Six Challenges New Pastors Did Not See Coming


Many of you have been there and done that. You’ve accepted the call to a new church. You are excited about the possibilities. Your mind is filled with energizing ideas. You are ready to move forward.

Then it happens.

“It” refers to the event that takes you by surprise. You really did not see it coming. Even if it happened to you in a previous church, you viewed it as an exception. But here you go again.

I have been working with local church pastors for over three decades. I love these leaders. I love their hearts. And I hurt with them when they tell me these stories. Six of these stories are so common, I can almost predict them for new pastors. Of course, I hope they don’t take place; but too often they do. Here are the six challenges new pastors did not see coming:

  1. The search committee really does not want the church to change. But they told you they were looking for a pastor to lead change in the church. What happened? Why have their minds changed? To be fair, the search committee members (or their equivalent) aren’t liars. They really wanted the church to change . . . as long as it didn’t affect them.
  2. The deacons/elders really don’t want you to lead. Again, they told you they were looking for a strong leader. They told you they were ready to follow you. And they were ready to follow you . . . until you started leading them somewhere they didn’t want to go.
  3. Your biggest supporter became your most vocal critic. He was there when the moving van pulled up to your church. He wanted to be the first to welcome you to the community and to the church. He let you know he loved you. And he let you know he had your back. But now you feel the knife he placed in your back.
  4. The church is not really excited about evangelizing the community. When you had the town hall meeting with the congregation, the excitement was palpable. So many of the members talked about moving forward reaching people with the gospel. Then God blessed the church, and a number were reached with the gospel. Those same members then began to complain about “those new people messing up our church.”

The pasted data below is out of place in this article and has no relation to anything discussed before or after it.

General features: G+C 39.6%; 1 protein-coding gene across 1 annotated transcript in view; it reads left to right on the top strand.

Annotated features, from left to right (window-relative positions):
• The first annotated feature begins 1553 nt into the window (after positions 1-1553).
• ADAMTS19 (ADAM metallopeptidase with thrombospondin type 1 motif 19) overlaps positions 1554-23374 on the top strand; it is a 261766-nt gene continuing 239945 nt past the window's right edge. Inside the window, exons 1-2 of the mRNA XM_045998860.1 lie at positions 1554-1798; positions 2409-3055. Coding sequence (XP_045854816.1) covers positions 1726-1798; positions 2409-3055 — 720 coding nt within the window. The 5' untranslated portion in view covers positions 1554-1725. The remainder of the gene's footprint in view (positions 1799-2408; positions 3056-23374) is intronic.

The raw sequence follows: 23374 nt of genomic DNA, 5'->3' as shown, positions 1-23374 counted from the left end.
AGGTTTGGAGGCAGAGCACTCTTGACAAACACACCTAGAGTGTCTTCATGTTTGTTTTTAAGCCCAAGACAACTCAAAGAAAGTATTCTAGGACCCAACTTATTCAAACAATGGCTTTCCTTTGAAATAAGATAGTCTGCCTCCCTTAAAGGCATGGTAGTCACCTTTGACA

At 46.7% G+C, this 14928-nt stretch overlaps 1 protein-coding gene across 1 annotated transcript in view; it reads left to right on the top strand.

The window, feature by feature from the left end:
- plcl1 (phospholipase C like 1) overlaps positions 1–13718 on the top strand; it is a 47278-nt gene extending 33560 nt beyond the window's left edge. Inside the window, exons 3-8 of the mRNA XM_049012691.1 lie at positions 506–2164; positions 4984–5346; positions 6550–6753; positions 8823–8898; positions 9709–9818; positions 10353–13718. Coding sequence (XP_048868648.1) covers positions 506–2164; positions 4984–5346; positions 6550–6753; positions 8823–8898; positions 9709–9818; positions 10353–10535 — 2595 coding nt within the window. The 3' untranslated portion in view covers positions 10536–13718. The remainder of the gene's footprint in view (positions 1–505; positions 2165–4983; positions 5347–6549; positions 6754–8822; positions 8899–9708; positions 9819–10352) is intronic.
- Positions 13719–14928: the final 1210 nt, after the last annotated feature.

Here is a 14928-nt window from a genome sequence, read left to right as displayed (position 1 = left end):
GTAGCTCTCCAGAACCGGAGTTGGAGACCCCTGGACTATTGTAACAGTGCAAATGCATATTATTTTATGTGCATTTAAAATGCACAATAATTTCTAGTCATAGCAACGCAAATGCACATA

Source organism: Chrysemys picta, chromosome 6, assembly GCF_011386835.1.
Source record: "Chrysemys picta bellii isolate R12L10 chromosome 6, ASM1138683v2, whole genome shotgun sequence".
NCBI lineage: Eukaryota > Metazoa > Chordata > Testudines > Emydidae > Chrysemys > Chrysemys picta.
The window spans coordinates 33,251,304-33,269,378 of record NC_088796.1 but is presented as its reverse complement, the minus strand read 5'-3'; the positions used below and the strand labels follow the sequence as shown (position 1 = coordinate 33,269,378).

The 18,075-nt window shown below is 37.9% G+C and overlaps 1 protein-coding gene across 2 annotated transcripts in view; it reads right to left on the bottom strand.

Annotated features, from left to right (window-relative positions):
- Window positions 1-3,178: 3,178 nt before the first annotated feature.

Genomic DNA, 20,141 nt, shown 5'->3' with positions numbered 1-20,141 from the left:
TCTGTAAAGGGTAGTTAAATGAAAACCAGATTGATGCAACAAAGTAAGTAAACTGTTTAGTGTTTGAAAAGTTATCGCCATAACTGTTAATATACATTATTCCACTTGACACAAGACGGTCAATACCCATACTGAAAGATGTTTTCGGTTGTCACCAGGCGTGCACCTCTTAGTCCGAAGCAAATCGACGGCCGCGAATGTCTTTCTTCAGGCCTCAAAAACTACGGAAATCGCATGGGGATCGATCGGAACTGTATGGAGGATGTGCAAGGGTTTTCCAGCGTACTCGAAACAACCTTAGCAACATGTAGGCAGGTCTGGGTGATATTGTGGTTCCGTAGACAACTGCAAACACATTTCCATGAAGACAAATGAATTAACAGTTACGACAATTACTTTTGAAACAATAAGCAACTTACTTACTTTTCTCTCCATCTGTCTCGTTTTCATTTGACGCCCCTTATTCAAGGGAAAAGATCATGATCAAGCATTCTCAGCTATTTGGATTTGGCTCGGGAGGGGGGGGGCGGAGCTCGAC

5. The budget cannot be changed. But the treasurer told you the church would be flexible. She said to let her know if you saw a need not in the budget, and she would find a way to make it happen. That was shortly before you became pastor. Now you are discovering the budget is more set than dried concrete. She really didn’t expect you to ask for her help.
  6. The denomination is not really there for you. Your arrival came with great fanfare. Some of the denominational leaders showed up at your installation service. They told you with great aplomb to call on them “if you ever need anything.” Now you need something. And they won’t respond to your emails and calls.

To be clear, not all of the experiences of new pastors are negatives. Not all expectations are unmet. But a number are. These are six of the most common.

Posted on April 1, 2019

With nearly 40 years of ministry experience, Thom Rainer has spent a lifetime committed to the growth and health of local churches across North America.
More from Thom

Leave a Reply

Your email address will not be published. Required fields are marked *


  • #7
    They forgot to tell you their agenda for your wife.